We’ve reached the last chapter of the Gospel now, and it’s time to tie up some loose ends.
These are not expectations we have developed over years of Easter worship services or from reading Matthew and Luke and John. They all arise from Mark’s story. So, though it is a lot to ask of eight verses, we trust our narrator to be as faithful as he has ‘til now, and we read – expecting a resurrection, followed by appearances and epiphanies and Holy Spirit baptism.
Instead we get fear. After seeing Peter and the whole gang cower from Thursday on, we have hoped for a Sunday morning comeback, but we don’t get it. The disciples are still cowering somewhere. And the women come not to greet Jesus, but to embalm him. When they arrive, the tomb is empty and a messenger has splendid news: “Go tell the disciples and Peter that he is going ahead of you to Galilee; there you will see him, just as he told you.” Instead, “they said nothing to anyone, for they were afraid.” Period. The end.
The end is so abrupt – the Greek sentence stops almost before it’s started – and lacks so much that we’ve been prompted to expect that later copyists tried to help Mark out (8:9-20). But the original just stopped. Fear was the last word.
If you think this ending is bad for us, imagine how it shocked its original audience. For them the stakes were huge! An early-second-century Christian named Papias tells us that Mark wrote in Rome, using notes he’d taken while Peter talked. If he’s right, then the group hearing the Gospel has chilling recent memory of terror under Nero: Peter and Paul both brutally executed by a petty and insane emperor (see Suetonius’ description). But even if the audience isn’t in the city of Rome, the text hints that they’ve encountered opposition and threats (13:9-13).
This audience, threatened and scared by persecutors next door, is looking to Mark’s story for heroes who will inspire – courageous men and women who keep the faith in the face of danger. But Mark’s disciples have been anything but courageous. They fell apart on Thursday night, when Judas betrayed Jesus and Peter denied him and all the others “forsook him and fled.” Worse, no one has seen them since.
Their problem is our problem: if Peter and the gang that hung around with Jesus can’t bear up, how are these scared Christians in Mark’s audience going to do it?
Their last hope was these Sunday morning women. With Peter and the boys behind locked doors, the women have ventured out to tend the body. But they, too, scatter in fear…and the story ends…and now everyone in the room is suddenly afraid.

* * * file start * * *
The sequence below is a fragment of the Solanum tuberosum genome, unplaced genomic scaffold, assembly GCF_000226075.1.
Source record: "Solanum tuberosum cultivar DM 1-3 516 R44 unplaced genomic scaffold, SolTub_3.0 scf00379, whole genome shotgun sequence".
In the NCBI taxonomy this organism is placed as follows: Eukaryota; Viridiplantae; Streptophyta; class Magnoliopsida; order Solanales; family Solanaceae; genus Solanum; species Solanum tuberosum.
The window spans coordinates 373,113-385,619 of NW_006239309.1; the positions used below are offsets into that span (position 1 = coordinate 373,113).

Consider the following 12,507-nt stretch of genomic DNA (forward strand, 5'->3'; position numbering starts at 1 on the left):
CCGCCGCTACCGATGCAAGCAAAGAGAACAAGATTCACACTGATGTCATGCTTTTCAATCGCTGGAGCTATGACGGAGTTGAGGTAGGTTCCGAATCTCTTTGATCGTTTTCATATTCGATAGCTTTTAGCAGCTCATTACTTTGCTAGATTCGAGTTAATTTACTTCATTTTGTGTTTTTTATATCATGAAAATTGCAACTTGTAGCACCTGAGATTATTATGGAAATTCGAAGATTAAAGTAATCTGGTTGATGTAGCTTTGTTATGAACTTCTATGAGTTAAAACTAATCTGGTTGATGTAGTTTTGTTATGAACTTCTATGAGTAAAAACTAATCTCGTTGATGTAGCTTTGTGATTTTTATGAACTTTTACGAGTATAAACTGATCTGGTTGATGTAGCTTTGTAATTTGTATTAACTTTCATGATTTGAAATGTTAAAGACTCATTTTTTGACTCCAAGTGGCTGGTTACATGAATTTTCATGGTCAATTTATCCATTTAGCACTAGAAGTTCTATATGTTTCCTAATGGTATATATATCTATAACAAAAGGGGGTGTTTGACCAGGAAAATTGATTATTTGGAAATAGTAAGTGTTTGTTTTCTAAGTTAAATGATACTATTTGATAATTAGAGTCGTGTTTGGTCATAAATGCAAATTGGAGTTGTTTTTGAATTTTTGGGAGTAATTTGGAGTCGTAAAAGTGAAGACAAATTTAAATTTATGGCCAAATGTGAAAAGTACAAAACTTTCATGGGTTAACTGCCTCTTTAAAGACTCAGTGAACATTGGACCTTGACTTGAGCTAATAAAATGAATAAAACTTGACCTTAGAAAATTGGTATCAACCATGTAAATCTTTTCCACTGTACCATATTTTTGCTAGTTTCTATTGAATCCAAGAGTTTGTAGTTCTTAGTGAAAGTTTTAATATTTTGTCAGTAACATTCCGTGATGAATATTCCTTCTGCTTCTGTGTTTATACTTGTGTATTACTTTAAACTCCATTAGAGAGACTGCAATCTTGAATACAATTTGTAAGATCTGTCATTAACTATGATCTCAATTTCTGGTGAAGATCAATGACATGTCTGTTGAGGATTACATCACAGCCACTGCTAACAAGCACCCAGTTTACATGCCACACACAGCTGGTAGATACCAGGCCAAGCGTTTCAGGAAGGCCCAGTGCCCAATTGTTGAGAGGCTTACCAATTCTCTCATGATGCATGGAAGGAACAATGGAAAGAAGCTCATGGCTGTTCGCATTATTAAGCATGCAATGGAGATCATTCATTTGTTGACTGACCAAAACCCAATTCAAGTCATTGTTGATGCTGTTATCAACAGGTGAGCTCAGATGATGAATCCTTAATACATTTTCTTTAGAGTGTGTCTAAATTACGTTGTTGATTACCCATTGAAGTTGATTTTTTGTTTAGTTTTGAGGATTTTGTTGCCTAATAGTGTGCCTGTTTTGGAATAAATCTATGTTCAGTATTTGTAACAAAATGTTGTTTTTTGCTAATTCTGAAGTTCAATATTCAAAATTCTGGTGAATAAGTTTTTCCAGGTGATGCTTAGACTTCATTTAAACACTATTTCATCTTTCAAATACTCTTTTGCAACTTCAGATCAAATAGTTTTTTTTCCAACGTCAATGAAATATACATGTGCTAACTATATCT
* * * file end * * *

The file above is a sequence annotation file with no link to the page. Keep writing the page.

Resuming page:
They may even be a bit angry with Mark.
Then I imagine someone in Mark’s roomful reminds everyone of what they all know by now: “Wait a minute! Peter wasn’t a coward. He was a hero. We’ve heard the brothers and sisters tell it. Nero’s thugs came after Peter and he didn’t run away. He didn’t deny Jesus. He died a martyr’s death.” Soon the room is abuzz with stories about the courage and heroism of the other disciples. “Didn’t James die…” “I heard Andrew…”
Having passed now from disappointment to relief, this roomful of fearful faithful slowly make their way into a third state: perplexity. How in the world did the weaklings in Mark’s Gospel become the heavy lifters we honor in our churches? What turned a denier into a martyr? A lot of cowards into the courageous?
And as soon as the questions dawned, so did the answer: They DID see Jesus. They DID get the Spirit. They got it all. He changed them! Had to!
Maybe when the coast cleared in Jerusalem the shamed disciples all trudged back home to Galilee, tails between their legs, and he found them. Or maybe they traced old sentimental steps to one of their favorite haunts and they found him. Somewhere, somehow, all his predictions finally sank in: “On the third day I’ll rise.” And they saw him.
In the euphoria, one of Mark’s crowd may have recalled Caesarea Philippi. Just before Peter’s big recognition scene, Jesus heals a blind man (8:22-26). But the story has a strange twist: the healing takes two tries. Jesus’ first touch opens the blind man’s eyes, but he only “see[s] people like trees walking around.” It is not until a second touch from Jesus that the man finally sees clearly.
Could it be that Peter’s famous answer to Jesus – You are the Messiah! – is also half-sighted? It seems so when Jesus says, “I’ll die,” and Peter says, “No! Messiahs don’t die!” At 16:8 Peter still hasn’t understood. There must have been a “second touch.” Jesus helped Peter to see!
Suddenly that whole ancient room imagines once-scared disciples shouting back and forth to one another, “Christ is risen! He is risen indeed!” And Mark’s people can’t help joining the raucous scene. So they shout their own celebration: “Christ is risen! He is risen indeed!”
So what about us? As you and I walk the road to our own Galilees we may do well to hear the very first line of Mark’s Gospel echoing in our ears: “The beginning of the good news about Jesus Christ, the Son of God.” “The BEGINNING of the good news about Jesus Christ, the Son of God.” The first time we read it, we thought it described a chapter, or a paragraph – John the Baptist announcing Jesus at the start, or the first chapter of this book. But now we can’t help but wonder: Could that be the name of the whole book? Sixteen chapters of “The BEGINNING of the good news…”?
Maybe there’s more there for you and me after 16:8, too. Maybe Jesus is just getting started. Maybe fear is not the last word for us either.
Christ is risen! He is risen indeed!